Larry King Live to Air Malmstrom UFO Mystery

Nuke Shut-Down Incidents Go Mainstream


CNN's Larry King Live has invited lecturer and author Robert Hastings (see Montana Pioneer, March 2009) to appear on an upcoming show to discuss declassified U.S. government documents that Hastings says confirm a decades-long UFO-nuclear missile site connection, including an incident reported by former airmen assigned to nuclear missile sites in Montana, and which began with some 150 reports of UFO activity at the Los Alamos atomic weapons laboratory as early as December 1948.

According to one FBI document, dated January 31, 1949, the incidents were “consider-ed top secret by Intelli-gence Officers of both the army and the air forces.”

On July 16, 1945, Los Alamos had secretly tested the first atomic bomb in the desert near Alamogordo; bombs two and three were dropped on Hiro-shima and Nagasaki, Japan, on August 6 and 9 respectively, thus ending World War II and ushering in the Nuclear Age. Not long thereafter, according to the declassified documents, someone piloting “flying discs” or “flying saucers” began to monitor America's atomic and thermonuclear weapons program on an ongoing basis.
Information uncovered by Hastings and other researchers reveals that intermittent UFO surveillance of Los Alamos and other nuclear weapons sites, those in central Montana included, continued throughout the Cold War era and beyond, occurring as recently as 2006 in Montana. One Air Force document declassified in 1977 reveals that sev-eral UFOs maneuvered near a number of Minuteman missile sites outside of Malmstrom AFB in Novem-ber 1975. Some of the objects, which alternately hovered and flew around at high velocity, were also tracked on radar and chased by jet fighters. One UFO was reported by missile security personnel to have an “orange white disc” appearance. These incidents occurred six years after the Air Force ended Project Blue Book—its “definitive” UFO investigation—claiming there was no evidence UFOs posed a threat to national security.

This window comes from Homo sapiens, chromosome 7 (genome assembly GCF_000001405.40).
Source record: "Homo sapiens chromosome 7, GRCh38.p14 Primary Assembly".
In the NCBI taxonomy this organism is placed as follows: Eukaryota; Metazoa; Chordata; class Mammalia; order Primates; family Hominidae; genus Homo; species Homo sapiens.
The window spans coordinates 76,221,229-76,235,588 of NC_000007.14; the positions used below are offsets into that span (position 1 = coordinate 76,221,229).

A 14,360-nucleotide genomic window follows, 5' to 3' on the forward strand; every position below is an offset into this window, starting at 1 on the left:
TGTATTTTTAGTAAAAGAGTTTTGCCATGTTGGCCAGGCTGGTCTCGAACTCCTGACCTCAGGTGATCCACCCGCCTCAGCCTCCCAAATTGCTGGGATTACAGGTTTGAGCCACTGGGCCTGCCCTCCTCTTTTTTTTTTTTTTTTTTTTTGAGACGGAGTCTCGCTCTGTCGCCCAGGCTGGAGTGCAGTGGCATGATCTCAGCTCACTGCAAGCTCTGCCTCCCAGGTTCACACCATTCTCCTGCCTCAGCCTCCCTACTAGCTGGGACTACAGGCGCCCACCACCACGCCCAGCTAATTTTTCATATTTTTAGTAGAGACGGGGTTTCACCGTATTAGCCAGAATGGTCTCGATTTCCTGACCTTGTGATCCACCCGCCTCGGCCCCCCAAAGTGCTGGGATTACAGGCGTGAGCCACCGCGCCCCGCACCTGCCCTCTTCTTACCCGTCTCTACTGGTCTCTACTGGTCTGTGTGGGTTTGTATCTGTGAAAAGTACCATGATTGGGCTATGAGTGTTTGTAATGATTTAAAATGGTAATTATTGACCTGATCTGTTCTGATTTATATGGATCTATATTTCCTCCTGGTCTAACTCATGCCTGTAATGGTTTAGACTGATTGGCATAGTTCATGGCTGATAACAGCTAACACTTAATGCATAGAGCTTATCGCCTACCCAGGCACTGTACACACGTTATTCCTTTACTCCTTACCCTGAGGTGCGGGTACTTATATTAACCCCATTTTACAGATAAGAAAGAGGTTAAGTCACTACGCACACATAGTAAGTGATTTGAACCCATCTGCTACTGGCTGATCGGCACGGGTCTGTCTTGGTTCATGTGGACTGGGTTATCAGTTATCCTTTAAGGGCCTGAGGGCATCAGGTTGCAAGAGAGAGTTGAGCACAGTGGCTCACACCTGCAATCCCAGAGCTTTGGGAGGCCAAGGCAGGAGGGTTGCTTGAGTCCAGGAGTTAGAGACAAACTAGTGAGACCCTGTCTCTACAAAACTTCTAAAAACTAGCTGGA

Another incident occurred in 2006, according to Ryan Riewer of Conrad, now a student at the University of Montana.

In a telephone interview, according to Hasting’s report published in the March 2009 issue of the Montana Pioneer, Riewer said “I live on a farm nearly three miles east of Conrad. On December 7, 2006, I was driving home from work at around 10:30 at night. I was on Sollid Road, probably a mile away from our house, when I saw this light out of the corner of my eye, coming from the southwest. It was the fastest thing I've ever seen. It came racing up almost to the road. It stopped dead for a moment, then took off at a 90-degree angle to where it came from. It went southeast, over a hill on the horizon. A couple of seconds later, it came racing back toward me. Then it began to slow down and descended toward the ground at an angle. When it was about fifty feet up, the light shut off. It looked like it landed about a half-mile, or maybe a mile, from our house. That was really, really weird.”

Hastings asked Riewer if there was a missile site in the area where the UFO apparently landed. Somewhat surprised by the question, Riewer confirmed that was indeed the case.
Other documentation of such sightings in central Montana result from an investigation conducted by the Cascade County Sheriff’s Department in 1975. 

A now-declassified USAF document, according Hastings, states that “Reports of unidentified flying objects which affect national security...are not a part of the Blue Book system.”

“Of course, the American public was never officially informed of this fact,” Hastings said in a recent press release in advance of his Larry King Live appearance, “which only became known after the document's release years later.” Researchers now have evidence, he says, that national security-related UFO inci-dents, including the missile base cases, were actually investigated by the Air Force Office of Special Investigations (OSI) and various counter-intelligence groups.